We climb out of the humid red dragon, and are immediately greeted with the faint fishy odor of Neptune’s Harvest fertilizer. Glenn, the owner of Willow Pond Farm, quickly leads us over to Willow Pond. Dozens of tadpoles lay still in the shallow murky water, even as you approach the surface. The pond and the farm get its name from the willow trees that hang over the water.
Glenn begins to tell us of the benefits of a local community supported agriculture (C.S.A.). He wears shin-high muck-boots caked in mud and dust. His dark khaki workpants and matching long-sleeved shirt protect his skin from the sun he has to endure, working outside for hours each day. His beaded necklace and patchy beard create a relaxed environment when he speaks to us. “Right on,” he says.
C.S.A.’s are farms where members of the community buy in annually, then are allowed to take food from the farm for their own use. This system allows the farmer to work without the constant demand of needing to sell product as soon as it is harvested, as Glenn knows that his members will come to pick up groceries each week; and the community is able to gather around delicious, organic, and fresh food while supporting a small business. At Willow Pond Farm, members can chose to either pay $500 a year for weekly groceries during harvest season, or can pay $400 and work on the farm for 12 hours.
Today we are working on the farm. After giving us an introduction to C.S.A.’s Glenn brings us over to the greenhouse where he hands us two pots of onion stalks. Our task for the day is to plant as many onion plants as possible.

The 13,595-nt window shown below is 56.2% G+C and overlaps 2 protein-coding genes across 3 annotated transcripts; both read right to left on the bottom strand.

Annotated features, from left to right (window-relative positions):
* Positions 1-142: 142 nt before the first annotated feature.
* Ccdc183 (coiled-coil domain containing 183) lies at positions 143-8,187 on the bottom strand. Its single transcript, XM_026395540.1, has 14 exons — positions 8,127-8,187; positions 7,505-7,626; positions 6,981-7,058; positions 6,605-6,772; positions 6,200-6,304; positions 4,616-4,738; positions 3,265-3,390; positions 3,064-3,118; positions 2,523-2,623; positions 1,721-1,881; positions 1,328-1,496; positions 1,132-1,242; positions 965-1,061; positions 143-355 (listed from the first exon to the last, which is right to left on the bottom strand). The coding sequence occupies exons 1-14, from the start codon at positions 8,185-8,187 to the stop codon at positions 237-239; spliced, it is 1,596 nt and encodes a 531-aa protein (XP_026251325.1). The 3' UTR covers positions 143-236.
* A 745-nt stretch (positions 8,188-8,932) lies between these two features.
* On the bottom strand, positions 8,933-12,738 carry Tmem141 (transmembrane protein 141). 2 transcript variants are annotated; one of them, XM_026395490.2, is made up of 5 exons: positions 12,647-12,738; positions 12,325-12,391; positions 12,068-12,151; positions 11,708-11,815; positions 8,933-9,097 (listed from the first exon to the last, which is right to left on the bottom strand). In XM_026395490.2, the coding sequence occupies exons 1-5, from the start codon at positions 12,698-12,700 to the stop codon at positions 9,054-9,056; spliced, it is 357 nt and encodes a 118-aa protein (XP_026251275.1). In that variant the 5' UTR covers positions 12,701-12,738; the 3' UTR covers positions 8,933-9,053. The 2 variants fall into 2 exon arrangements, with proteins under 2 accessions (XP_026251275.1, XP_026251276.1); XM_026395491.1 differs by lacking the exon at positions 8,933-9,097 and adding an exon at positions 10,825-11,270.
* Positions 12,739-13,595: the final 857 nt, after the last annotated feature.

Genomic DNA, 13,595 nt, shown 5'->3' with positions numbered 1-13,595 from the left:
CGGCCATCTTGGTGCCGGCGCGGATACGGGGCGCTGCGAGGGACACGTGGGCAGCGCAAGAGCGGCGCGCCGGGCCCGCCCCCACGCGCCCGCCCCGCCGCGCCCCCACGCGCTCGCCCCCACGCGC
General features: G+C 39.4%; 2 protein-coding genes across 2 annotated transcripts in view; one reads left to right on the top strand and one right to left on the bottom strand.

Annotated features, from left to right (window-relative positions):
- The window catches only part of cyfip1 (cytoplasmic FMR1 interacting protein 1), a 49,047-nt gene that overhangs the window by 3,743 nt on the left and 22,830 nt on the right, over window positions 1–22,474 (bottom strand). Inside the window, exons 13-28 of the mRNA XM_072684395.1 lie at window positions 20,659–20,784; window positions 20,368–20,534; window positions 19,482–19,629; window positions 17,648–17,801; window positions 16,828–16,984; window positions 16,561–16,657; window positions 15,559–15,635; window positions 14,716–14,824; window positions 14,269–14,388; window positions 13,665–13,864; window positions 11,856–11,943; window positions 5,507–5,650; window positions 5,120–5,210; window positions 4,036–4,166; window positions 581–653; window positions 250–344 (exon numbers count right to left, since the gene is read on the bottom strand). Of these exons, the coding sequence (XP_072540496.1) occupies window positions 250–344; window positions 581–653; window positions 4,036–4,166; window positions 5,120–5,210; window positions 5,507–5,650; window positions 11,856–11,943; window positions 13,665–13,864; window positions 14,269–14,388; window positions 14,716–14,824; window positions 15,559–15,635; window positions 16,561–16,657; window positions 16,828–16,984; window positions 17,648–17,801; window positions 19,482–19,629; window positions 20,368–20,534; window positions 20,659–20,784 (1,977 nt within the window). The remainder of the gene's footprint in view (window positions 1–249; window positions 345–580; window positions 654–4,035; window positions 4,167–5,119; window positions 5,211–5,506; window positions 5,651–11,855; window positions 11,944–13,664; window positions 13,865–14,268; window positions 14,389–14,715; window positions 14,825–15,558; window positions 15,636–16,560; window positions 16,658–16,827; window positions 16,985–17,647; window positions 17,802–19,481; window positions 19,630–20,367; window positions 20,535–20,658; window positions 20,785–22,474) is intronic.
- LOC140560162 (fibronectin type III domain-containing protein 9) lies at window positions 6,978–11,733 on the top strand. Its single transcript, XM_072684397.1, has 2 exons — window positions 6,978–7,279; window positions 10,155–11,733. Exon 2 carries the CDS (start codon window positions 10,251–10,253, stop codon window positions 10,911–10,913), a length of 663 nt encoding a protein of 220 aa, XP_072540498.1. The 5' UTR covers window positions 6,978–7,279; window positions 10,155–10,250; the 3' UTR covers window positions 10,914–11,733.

Glenn walks us over to the row where we will be planting our onions, and hands out piles of “Red Long” onion stems. Each crop row at the farm is about two feet wide, and Glenn uses a Water Wheel Transplanter connected to his tractor to plow each row and burrow hundreds of small holes in the fertilizer for each plant. The holes are three inches deep before hitting really dense wet soil where we are to individually place each onion. On the average day this would take Glenn over an hour, but today with our group of 11, we project to be finished within 20 minutes.
We spread out an immediately begin planting our onions. The noon sun beams down on us as it does to Glenn every day. As we plant, we talk about the positive effects of C.S.A.’s, our summer plans, and some of us even eat a few of the pungent onion stems. Dust from the loose soil coats us, and we lose our initial reservations about getting dirty. We rest on our hands and knees, flinging powdery dirt at each other, while fingering the soil delicately to make room for our next onion.
As projected, we finish a row within about 20 minutes, but we have a little time left, and each of us in the group is beginning to develop our own special method of planting as efficiently as possible. We ask Glenn if we can use the Water Wheel Transplanter to plow us another planting row. He enthusiastically runs over to the tractor and lines it up with the next row. The engine roars and screeches, and his machine slowly pushes forward. At about two miles per hour, his tractor looks like the collage of tools that it is: a blue cab, a green water wheel transplanter, yellow jugs of water, a red plow, and a while hood. When he reaches the end of the row, he hops out and tells that we’re ready to get going again. We hop into position, and recommence planting just as we did with the first row. We talk, and laugh, and joke, and take pictures under the hot sun. We enjoy the manual labor together, and finally understand just how Community Supported Agricultural can really bring people together.